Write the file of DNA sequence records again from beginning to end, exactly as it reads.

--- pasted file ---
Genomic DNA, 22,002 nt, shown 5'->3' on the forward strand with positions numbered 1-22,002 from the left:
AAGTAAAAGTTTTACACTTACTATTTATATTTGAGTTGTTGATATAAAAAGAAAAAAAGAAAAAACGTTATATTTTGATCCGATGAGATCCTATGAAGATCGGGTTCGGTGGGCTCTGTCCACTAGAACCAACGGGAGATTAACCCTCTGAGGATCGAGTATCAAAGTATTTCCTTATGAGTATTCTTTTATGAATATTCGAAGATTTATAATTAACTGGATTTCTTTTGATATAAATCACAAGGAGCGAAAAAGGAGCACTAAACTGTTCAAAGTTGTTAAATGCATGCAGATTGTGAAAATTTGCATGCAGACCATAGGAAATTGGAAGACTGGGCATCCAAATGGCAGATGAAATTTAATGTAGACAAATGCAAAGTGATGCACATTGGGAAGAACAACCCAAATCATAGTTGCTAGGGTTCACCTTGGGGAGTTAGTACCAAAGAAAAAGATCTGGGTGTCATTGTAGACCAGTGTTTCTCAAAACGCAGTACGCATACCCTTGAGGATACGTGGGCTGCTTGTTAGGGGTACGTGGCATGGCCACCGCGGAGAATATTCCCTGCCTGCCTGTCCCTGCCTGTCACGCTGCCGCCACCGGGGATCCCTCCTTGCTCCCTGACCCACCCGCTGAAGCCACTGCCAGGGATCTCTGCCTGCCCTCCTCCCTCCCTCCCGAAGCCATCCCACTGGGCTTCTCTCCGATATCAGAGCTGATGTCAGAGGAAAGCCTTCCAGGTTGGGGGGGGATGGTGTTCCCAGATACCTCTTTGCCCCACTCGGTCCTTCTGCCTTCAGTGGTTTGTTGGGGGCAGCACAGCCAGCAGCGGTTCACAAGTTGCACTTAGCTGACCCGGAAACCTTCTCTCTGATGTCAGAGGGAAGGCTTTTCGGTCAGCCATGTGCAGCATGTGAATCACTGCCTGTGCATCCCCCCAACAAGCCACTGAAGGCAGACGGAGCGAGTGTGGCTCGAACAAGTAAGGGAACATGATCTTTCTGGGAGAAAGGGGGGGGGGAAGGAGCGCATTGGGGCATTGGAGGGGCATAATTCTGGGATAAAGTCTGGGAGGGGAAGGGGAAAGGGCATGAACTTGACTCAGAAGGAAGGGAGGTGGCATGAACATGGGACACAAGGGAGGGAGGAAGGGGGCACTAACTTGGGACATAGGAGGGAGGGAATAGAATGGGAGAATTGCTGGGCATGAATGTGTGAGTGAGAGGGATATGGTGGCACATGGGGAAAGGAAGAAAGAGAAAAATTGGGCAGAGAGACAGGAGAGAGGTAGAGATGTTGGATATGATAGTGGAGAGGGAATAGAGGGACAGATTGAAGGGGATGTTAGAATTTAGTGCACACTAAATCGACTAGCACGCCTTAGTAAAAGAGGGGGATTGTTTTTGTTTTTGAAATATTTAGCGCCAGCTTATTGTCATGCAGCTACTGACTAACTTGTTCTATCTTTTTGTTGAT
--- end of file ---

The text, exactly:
Genomic DNA, 22,002 nt, shown 5'->3' on the forward strand with positions numbered 1-22,002 from the left:
AAGTAAAAGTTTTACACTTACTATTTATATTTGAGTTGTTGATATAAAAAGAAAAAAAGAAAAAACGTTATATTTTGATCCGATGAGATCCTATGAAGATCGGGTTCGGTGGGCTCTGTCCACTAGAACCAACGGGAGATTAACCCTCTGAGGATCGAGTATCAAAGTATTTCCTTATGAGTATTCTTTTATGAATATTCGAAGATTTATAATTAACTGGATTTCTTTTGATATAAATCACAAGGAGCGAAAAAGGAGCACTAAACTGTTCAAAGTTGTTAAATGCATGCAGATTGTGAAAATTTGCATGCAGACCATAGGAAATTGGAAGACTGGGCATCCAAATGGCAGATGAAATTTAATGTAGACAAATGCAAAGTGATGCACATTGGGAAGAACAACCCAAATCATAGTTGCTAGGGTTCACCTTGGGGAGTTAGTACCAAAGAAAAAGATCTGGGTGTCATTGTAGACCAGTGTTTCTCAAAACGCAGTACGCATACCCTTGAGGATACGTGGGCTGCTTGTTAGGGGTACGTGGCATGGCCACCGCGGAGAATATTCCCTGCCTGCCTGTCCCTGCCTGTCACGCTGCCGCCACCGGGGATCCCTCCTTGCTCCCTGACCCACCCGCTGAAGCCACTGCCAGGGATCTCTGCCTGCCCTCCTCCCTCCCTCCCGAAGCCATCCCACTGGGCTTCTCTCCGATATCAGAGCTGATGTCAGAGGAAAGCCTTCCAGGTTGGGGGGGGATGGTGTTCCCAGATACCTCTTTGCCCCACTCGGTCCTTCTGCCTTCAGTGGTTTGTTGGGGGCAGCACAGCCAGCAGCGGTTCACAAGTTGCACTTAGCTGACCCGGAAACCTTCTCTCTGATGTCAGAGGGAAGGCTTTTCGGTCAGCCATGTGCAGCATGTGAATCACTGCCTGTGCATCCCCCCAACAAGCCACTGAAGGCAGACGGAGCGAGTGTGGCTCGAACAAGTAAGGGAACATGATCTTTCTGGGAGAAAGGGGGGGGGGAAGGAGCGCATTGGGGCATTGGAGGGGCATAATTCTGGGATAAAGTCTGGGAGGGGAAGGGGAAAGGGCATGAACTTGACTCAGAAGGAAGGGAGGTGGCATGAACATGGGACACAAGGGAGGGAGGAAGGGGGCACTAACTTGGGACATAGGAGGGAGGGAATAGAATGGGAGAATTGCTGGGCATGAATGTGTGAGTGAGAGGGATATGGTGGCACATGGGGAAAGGAAGAAAGAGAAAAATTGGGCAGAGAGACAGGAGAGAGGTAGAGATGTTGGATATGATAGTGGAGAGGGAATAGAGGGACAGATTGAAGGGGATGTTAGAATTTAGTGCACACTAAATCGACTAGCACGCCTTAGTAAAAGAGGGGGATTGTTTTTGTTTTTGAAATATTTAGCGCCAGCTTATTGTCATGCAGCTACTGACTAACTTGTTCTATCTTTTTGTTGAT